At its general conference in St. Louis Tuesday, leaders of the United Methodist Church voted to keep current rules in place barring same sex-marriages in the church, as well as gay clergy.
The Methodist Church is Texas’ fourth-largest denomination, comprising 5 million people. But the vote represents a larger debate within Protestant denominations nationwide about sexual identity and the church.
Eileen Flynn DeLaO is a longtime journalist covering religion, and a lecturer at the University of Texas at Austin School of Journalism. She says the Methodist Church did have options when it came to deciding its stance on LGBTQ inclusion. There could have been a compromise – essentially a carving up of the denomination up into ideological groups that then could have chosen whether to ordain LGBTQ clergy. But that didn’t happen.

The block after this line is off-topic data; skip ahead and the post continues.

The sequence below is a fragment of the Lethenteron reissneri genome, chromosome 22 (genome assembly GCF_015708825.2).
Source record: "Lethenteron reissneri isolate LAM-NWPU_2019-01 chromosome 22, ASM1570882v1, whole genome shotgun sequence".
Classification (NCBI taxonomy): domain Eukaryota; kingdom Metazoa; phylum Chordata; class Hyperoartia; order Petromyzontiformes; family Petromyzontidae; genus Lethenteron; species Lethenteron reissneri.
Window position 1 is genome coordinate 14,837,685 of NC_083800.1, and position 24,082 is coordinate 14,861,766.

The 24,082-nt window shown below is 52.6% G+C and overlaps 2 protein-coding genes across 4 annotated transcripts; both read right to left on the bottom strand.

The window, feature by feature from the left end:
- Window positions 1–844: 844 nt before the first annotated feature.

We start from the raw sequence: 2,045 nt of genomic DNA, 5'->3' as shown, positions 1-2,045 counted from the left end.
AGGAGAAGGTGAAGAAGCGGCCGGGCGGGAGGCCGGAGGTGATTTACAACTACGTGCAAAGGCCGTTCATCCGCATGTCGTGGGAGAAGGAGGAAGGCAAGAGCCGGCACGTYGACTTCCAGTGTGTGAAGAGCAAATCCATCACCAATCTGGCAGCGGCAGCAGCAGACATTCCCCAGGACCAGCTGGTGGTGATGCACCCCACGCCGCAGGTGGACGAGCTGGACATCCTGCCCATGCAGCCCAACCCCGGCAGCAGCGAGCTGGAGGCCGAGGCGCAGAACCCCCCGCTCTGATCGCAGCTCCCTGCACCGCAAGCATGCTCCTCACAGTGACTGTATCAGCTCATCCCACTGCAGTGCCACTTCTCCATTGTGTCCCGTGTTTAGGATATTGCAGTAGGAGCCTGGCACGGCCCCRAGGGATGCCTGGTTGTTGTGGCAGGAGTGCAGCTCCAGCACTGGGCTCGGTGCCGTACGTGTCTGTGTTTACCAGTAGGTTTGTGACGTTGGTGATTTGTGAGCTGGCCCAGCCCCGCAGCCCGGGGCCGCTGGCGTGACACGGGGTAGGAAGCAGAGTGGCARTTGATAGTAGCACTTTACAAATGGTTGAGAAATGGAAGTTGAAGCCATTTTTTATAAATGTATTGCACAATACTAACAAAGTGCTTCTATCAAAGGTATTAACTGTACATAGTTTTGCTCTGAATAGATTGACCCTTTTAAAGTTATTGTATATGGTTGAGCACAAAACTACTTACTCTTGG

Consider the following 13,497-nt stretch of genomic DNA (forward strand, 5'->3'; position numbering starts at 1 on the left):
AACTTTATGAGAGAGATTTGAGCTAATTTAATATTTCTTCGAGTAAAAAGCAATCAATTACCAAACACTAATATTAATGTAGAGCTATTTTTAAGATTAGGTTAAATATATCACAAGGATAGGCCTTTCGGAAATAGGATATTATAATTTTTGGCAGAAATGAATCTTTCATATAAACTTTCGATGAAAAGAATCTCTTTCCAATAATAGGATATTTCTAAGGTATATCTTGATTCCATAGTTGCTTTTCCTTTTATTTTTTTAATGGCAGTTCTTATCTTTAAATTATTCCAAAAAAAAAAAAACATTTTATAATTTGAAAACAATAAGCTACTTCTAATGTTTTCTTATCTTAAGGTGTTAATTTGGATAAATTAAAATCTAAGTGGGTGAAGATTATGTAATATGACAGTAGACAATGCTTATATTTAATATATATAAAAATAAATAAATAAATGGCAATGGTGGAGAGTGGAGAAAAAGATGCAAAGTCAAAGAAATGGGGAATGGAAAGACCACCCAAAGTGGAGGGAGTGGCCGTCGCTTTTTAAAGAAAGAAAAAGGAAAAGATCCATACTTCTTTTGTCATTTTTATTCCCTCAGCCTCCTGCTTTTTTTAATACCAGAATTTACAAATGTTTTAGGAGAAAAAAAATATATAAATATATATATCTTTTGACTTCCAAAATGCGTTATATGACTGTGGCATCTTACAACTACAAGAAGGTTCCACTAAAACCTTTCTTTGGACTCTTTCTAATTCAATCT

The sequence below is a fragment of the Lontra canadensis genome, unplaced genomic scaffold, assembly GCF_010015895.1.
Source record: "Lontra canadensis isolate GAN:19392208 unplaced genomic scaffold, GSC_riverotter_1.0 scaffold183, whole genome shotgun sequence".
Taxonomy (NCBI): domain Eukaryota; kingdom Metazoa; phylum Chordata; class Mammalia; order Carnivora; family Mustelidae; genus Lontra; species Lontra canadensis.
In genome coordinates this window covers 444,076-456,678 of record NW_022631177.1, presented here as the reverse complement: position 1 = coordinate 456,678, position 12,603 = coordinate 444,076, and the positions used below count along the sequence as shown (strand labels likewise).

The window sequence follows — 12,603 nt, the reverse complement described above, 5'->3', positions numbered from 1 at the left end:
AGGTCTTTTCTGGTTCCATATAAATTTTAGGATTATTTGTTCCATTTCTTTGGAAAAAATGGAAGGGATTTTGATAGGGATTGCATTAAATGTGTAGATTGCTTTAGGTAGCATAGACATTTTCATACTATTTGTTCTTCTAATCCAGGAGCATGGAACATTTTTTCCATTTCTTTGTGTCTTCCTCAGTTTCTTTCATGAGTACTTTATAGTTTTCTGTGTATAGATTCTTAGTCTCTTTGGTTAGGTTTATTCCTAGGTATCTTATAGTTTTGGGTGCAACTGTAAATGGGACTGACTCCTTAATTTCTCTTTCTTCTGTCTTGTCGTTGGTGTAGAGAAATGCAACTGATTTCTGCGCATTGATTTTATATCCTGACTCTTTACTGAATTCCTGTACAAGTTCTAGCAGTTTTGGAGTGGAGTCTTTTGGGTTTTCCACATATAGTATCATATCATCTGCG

“What wound up passing was a very traditional plan that does not open the door at all to the ordination of gay clergy or same-sex marriage,” DeLaO says.
DeLaO says some Protestant denominations abide by strict rulebooks written decades ago that bar LGBTQ members from being ordained or married in the church. In order for the United Methodist Church to change, for example, it would have to change the documents upon which church operations are based.
“That’s a sticking point for a lot of Protestant denominations because they’re very, very particular about the process by which they make changes,” DeLaO says.
With traditional rules still in place, DeLaO says LGBTQ Methodists and their allies are left to decide whether or not to stay in the church, while some local pastors continue to debate the language and constitutionality of the restrictions.
“Nobody wants to leave a denomination, even if they are very angry or very hurt,” DeLaO says. “A lot of folks don’t understand this if they’re not affiliated with a denomination, but if you are a lifelong Methodist, it is incredibly painful, the prospect of leaving that church.”
Written by Sara Schleede.